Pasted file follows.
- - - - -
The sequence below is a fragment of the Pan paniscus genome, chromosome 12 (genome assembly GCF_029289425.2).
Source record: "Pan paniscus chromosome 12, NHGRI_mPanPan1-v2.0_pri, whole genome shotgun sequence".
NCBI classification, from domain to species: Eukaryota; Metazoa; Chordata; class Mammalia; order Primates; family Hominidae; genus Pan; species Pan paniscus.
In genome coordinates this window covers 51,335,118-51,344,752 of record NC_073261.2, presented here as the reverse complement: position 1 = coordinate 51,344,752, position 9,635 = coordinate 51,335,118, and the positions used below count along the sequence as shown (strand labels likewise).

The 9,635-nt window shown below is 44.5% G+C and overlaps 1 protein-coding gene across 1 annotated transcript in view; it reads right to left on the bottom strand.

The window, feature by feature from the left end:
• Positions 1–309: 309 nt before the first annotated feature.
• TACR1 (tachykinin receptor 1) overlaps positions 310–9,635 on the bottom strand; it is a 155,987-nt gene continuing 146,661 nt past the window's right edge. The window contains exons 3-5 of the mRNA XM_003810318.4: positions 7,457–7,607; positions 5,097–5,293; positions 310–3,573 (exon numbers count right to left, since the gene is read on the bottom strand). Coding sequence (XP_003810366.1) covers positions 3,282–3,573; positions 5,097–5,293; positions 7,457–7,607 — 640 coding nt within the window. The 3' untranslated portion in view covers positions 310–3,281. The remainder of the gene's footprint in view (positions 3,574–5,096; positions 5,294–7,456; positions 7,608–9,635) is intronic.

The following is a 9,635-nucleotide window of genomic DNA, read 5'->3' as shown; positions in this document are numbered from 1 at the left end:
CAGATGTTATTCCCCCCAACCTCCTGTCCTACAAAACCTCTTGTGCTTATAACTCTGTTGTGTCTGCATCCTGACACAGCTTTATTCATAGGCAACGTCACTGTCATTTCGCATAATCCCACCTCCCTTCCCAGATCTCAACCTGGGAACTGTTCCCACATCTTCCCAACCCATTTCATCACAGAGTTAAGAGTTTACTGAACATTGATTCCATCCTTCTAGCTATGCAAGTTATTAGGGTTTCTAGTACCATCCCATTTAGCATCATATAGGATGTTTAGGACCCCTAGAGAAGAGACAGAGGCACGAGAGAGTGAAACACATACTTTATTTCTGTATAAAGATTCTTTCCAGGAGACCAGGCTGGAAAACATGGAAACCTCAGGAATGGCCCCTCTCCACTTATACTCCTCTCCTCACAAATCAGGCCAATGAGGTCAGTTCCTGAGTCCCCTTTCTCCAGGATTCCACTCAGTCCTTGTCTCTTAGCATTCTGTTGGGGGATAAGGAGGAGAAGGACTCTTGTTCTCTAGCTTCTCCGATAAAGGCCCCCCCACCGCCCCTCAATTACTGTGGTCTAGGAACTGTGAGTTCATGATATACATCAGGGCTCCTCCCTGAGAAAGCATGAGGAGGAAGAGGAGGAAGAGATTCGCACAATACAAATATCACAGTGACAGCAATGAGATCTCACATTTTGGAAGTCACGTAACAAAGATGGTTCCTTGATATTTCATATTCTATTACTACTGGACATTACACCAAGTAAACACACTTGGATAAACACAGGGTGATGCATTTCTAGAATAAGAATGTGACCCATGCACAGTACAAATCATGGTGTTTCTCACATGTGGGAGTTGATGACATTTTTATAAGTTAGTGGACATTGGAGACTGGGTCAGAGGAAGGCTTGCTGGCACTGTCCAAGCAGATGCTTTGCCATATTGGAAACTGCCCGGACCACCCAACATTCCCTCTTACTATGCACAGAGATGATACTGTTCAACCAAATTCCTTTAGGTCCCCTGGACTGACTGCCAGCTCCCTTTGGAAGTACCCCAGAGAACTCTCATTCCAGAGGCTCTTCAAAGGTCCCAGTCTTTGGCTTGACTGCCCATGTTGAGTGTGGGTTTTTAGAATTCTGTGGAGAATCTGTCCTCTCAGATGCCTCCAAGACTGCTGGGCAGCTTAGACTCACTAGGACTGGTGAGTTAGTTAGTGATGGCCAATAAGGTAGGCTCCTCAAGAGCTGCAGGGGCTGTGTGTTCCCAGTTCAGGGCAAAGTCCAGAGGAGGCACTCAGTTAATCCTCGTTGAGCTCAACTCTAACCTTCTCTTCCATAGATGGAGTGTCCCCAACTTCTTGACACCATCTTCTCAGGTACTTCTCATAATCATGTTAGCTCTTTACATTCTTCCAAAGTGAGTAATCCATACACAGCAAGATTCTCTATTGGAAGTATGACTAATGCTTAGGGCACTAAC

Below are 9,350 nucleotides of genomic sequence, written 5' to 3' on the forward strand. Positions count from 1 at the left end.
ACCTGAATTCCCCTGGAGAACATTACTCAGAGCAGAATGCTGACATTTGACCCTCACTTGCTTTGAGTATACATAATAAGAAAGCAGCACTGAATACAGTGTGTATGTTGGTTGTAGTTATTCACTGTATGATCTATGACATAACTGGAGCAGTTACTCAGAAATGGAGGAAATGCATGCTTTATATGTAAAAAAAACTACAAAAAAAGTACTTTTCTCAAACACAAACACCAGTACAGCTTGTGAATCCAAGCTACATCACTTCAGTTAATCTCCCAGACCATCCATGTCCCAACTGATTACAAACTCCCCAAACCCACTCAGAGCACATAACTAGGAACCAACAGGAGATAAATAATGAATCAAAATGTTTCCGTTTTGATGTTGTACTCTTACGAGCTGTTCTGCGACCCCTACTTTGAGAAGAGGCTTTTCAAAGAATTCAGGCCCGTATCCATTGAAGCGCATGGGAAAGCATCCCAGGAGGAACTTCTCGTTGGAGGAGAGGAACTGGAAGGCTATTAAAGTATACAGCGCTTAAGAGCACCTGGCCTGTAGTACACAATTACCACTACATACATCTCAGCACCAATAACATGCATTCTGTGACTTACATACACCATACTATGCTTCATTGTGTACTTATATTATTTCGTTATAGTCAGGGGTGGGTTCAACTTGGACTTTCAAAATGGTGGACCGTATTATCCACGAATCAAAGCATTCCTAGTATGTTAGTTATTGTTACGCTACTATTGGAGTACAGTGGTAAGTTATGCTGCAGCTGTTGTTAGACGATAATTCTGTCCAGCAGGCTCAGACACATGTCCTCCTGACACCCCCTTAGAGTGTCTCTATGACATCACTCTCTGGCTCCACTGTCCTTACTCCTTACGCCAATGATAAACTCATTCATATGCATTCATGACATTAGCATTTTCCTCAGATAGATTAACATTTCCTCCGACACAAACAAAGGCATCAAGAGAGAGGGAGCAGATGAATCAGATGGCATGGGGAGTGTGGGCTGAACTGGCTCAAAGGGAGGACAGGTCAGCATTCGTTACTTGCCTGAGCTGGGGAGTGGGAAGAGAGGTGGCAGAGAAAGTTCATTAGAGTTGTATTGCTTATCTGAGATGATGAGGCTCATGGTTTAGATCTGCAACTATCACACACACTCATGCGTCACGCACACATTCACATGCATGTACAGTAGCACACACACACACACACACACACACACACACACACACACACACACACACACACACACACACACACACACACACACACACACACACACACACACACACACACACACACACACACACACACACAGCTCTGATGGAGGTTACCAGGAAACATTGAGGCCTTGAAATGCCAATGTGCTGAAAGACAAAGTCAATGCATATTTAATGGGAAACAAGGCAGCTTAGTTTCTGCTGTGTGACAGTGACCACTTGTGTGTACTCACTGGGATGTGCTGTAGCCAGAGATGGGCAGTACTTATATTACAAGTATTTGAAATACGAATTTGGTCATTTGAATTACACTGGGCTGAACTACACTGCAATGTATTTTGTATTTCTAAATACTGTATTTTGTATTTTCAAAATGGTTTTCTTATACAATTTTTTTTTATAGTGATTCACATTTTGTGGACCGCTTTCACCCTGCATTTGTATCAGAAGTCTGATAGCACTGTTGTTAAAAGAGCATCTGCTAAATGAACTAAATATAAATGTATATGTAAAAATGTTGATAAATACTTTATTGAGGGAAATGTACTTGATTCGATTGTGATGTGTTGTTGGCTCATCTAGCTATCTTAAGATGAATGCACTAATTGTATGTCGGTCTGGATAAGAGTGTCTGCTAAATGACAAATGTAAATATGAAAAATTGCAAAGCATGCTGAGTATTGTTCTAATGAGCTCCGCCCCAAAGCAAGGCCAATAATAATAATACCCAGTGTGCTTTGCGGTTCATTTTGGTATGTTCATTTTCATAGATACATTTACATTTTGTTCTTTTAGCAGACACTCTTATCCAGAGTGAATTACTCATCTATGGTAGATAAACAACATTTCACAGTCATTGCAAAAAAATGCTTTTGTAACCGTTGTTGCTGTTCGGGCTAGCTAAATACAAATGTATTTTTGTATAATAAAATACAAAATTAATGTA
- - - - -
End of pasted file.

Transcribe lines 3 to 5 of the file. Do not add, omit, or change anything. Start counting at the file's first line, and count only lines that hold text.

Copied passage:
NCBI classification, from domain to species: Eukaryota; Metazoa; Chordata; class Mammalia; order Primates; family Hominidae; genus Pan; species Pan paniscus.
In genome coordinates this window covers 51,335,118-51,344,752 of record NC_073261.2, presented here as the reverse complement: position 1 = coordinate 51,344,752, position 9,635 = coordinate 51,335,118, and the positions used below count along the sequence as shown (strand labels likewise).

The 9,635-nt window shown below is 44.5% G+C and overlaps 1 protein-coding gene across 1 annotated transcript in view; it reads right to left on the bottom strand.